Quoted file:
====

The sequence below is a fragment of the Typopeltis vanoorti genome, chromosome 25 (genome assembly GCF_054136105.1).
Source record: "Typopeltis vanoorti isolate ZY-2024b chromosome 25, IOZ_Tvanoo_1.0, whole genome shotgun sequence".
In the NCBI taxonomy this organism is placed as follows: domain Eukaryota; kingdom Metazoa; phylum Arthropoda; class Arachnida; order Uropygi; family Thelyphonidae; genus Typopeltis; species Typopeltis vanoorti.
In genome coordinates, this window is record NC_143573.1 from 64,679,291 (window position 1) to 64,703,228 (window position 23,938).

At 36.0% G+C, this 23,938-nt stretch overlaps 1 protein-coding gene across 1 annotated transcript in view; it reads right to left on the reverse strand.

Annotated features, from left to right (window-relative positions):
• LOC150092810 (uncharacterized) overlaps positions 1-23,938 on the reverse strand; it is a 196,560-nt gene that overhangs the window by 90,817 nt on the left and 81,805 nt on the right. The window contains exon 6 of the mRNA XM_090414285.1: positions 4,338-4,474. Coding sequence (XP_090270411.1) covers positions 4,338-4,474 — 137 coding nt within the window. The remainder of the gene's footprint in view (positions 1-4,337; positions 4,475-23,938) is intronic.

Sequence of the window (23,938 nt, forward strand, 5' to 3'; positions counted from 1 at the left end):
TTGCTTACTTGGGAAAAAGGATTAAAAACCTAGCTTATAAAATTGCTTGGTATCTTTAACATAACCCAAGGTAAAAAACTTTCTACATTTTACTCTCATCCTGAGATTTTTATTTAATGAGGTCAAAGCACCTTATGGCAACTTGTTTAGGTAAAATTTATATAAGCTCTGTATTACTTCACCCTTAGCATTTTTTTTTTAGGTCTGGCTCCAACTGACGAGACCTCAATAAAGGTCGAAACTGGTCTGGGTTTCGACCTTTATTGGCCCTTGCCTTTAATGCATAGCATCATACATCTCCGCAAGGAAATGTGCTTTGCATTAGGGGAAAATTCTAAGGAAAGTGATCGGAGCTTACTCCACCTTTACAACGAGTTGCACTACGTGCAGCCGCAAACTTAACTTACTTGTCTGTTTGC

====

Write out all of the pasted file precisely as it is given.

The sequence below is a fragment of the Typopeltis vanoorti genome, chromosome 25 (genome assembly GCF_054136105.1).
Source record: "Typopeltis vanoorti isolate ZY-2024b chromosome 25, IOZ_Tvanoo_1.0, whole genome shotgun sequence".
In the NCBI taxonomy this organism is placed as follows: domain Eukaryota; kingdom Metazoa; phylum Arthropoda; class Arachnida; order Uropygi; family Thelyphonidae; genus Typopeltis; species Typopeltis vanoorti.
In genome coordinates, this window is record NC_143573.1 from 64,679,291 (window position 1) to 64,703,228 (window position 23,938).

At 36.0% G+C, this 23,938-nt stretch overlaps 1 protein-coding gene across 1 annotated transcript in view; it reads right to left on the reverse strand.

Annotated features, from left to right (window-relative positions):
• LOC150092810 (uncharacterized) overlaps positions 1-23,938 on the reverse strand; it is a 196,560-nt gene that overhangs the window by 90,817 nt on the left and 81,805 nt on the right. The window contains exon 6 of the mRNA XM_090414285.1: positions 4,338-4,474. Coding sequence (XP_090270411.1) covers positions 4,338-4,474 — 137 coding nt within the window. The remainder of the gene's footprint in view (positions 1-4,337; positions 4,475-23,938) is intronic.

Sequence of the window (23,938 nt, forward strand, 5' to 3'; positions counted from 1 at the left end):
TTGCTTACTTGGGAAAAAGGATTAAAAACCTAGCTTATAAAATTGCTTGGTATCTTTAACATAACCCAAGGTAAAAAACTTTCTACATTTTACTCTCATCCTGAGATTTTTATTTAATGAGGTCAAAGCACCTTATGGCAACTTGTTTAGGTAAAATTTATATAAGCTCTGTATTACTTCACCCTTAGCATTTTTTTTTTAGGTCTGGCTCCAACTGACGAGACCTCAATAAAGGTCGAAACTGGTCTGGGTTTCGACCTTTATTGGCCCTTGCCTTTAATGCATAGCATCATACATCTCCGCAAGGAAATGTGCTTTGCATTAGGGGAAAATTCTAAGGAAAGTGATCGGAGCTTACTCCACCTTTACAACGAGTTGCACTACGTGCAGCCGCAAACTTAACTTACTTGTCTGTTTGC